- ‘I Am Alive’ app gains popularity in terror-ravaged Lebanon
- Gun giveaways gain popularity among Republican candidates
- S.C. hospital worker slapped with $525 federal fine for refilling $0.89 soda
- Teen from ‘Jihad Jane’ plot becomes youngest ever to serve time on U.S. terror charges
- Iranian woman forgives son’s killer at the gallows
- Nebraska principal sorry for ‘don’t tattle’ flier
- Illinois readies to spend $100M for Obama museum in Chicago
- John Edwards back in court — this time as a lawyer for Va. boy’s malpractice case
- Covered California reports more than 200K in overtime Obamacare sign-ups
- Thanks, Chuck: Hagel says U.S. sending Ukraine sleeping mats, helmets
Insurer ends health program rather than pay out big
Ian Pearl has fought for his life every day of his 37 years. Confined to a wheelchair and hooked to a breathing tube, the muscular dystrophy victim refuses to give up.
But his insurance company already has.
Legally barred from discriminating against individuals who submit large claims, the New York-based insurer simply canceled lines of coverage altogether in entire states to avoid paying high-cost claims like Mr. Pearl’s.
In an e-mail, one Guardian Life Insurance Co. executive called high-cost patients such as Mr. Pearl “dogs” that the company could “get rid of.”
A federal court quickly ruled that the company’s actions were legal, so on Dec. 1, barring an order by the federal Department of Health and Human Services, Mr. Pearl will lose his benefits.
His medical treatment costs $1 million a year.
Most of that is for ‘round the clock, in-home nursing care - for operation of his ventilator, hourly breathing treatments and continuous intravenous medication.
(Corrected paragraph:) A Guardian spokesman said policies such as Mr. Pearl’s - which offered unlimited home nursing - had simply become too expensive for new small-business customers to buy, and that even Medicaid and Medicare do not cover 24-hour home nursing. His parents, Warren and Susan Pearl of Fort Lauderdale, Fla., said their health insurance premiums had risen over the years to $3,700 a month.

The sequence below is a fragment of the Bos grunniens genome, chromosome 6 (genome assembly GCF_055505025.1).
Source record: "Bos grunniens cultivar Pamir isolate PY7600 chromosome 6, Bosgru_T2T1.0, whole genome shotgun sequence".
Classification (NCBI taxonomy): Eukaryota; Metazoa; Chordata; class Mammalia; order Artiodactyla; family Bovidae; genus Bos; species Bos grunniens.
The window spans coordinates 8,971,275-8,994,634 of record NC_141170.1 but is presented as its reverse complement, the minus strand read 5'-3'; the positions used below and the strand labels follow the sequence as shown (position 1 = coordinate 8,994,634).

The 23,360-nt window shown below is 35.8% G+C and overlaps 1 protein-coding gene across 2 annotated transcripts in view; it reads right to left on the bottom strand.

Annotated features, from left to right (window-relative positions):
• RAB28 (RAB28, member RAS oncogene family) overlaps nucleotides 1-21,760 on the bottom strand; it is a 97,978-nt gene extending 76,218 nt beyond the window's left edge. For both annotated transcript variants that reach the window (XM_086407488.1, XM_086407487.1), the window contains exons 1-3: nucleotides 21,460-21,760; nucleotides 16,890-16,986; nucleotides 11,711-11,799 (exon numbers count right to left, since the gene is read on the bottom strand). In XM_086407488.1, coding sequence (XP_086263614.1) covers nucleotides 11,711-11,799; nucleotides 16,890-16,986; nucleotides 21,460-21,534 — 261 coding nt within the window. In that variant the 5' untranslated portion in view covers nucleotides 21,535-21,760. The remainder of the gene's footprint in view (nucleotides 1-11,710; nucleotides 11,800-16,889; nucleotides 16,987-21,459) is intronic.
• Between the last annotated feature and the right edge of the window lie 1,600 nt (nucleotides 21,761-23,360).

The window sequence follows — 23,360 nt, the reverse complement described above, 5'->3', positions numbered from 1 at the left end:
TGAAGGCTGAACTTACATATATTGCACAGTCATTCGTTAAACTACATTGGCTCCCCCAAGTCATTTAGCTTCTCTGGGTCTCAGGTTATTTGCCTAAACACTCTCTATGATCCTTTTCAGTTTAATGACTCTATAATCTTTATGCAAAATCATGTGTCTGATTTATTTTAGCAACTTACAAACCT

As a last resort, Mr. Pearl would be admitted to a state hospital under Medicaid. But the Pearls consider that a death sentence.
“Ian would be lucky, or unlucky, to survive more than a matter of weeks or months,” Mrs. Pearl said. “One-on-one skilled nursing is essential.”
Her husband, 60, a wealthy businessman, said the couple have enough savings to pay for their son’s care for a few years, and after that, they could mortgage the family’s home.
The Pearls’ younger son, Matthew, is the best-selling author of “The Last Dickens,” a novel published this year by Random House.
“Ian and Matt spend hours on the phone discussing story lines. Matt uses Ian to bounce ideas off of,” Mrs. Pearl said.
Ian Pearl became the first wheelchair-bound pupil to be mainstreamed in the Broward County elementary schools, and he was elected president of his high school class at University School of Nova Southeastern University in Fort Lauderdale.
He has Type II spinal muscular atrophy - which often kills victims in infancy. He grew to adulthood only to suffer respiratory arrest at 19. He has required a tracheal tube ever since.
TWT Video Picks
By Tammy Bruce
Team Obama's bizarre behavior helps Gitmo terrorists foil justice
- BOLTON: A 'three-state solution' for Middle East peace
- Joe Biden's first Instagram pic mocked as shill for sunglass ad
- Jews being told to register in Ukraine: John Kerry
- Obama taunts GOP, takes nationally televised victory lap on Obamacare
- U.S. Navy to turn seawater into jet fuel
- Brewer signs 1 of 4 pro-gun bills passed Wednesday
- WEBER: Obamacare cuts home healthcare for millions of seniors
- Rand and Ron Paul ride to the rescue for Bundy in Nevada standoff with feds
- CBO shows it's Paul Ryan 4, Obama 0 on budget targeting
- Nevada Bundy ranch standoff could leave dirt on Harry Reid reputation
Top 10 handguns in the U.S.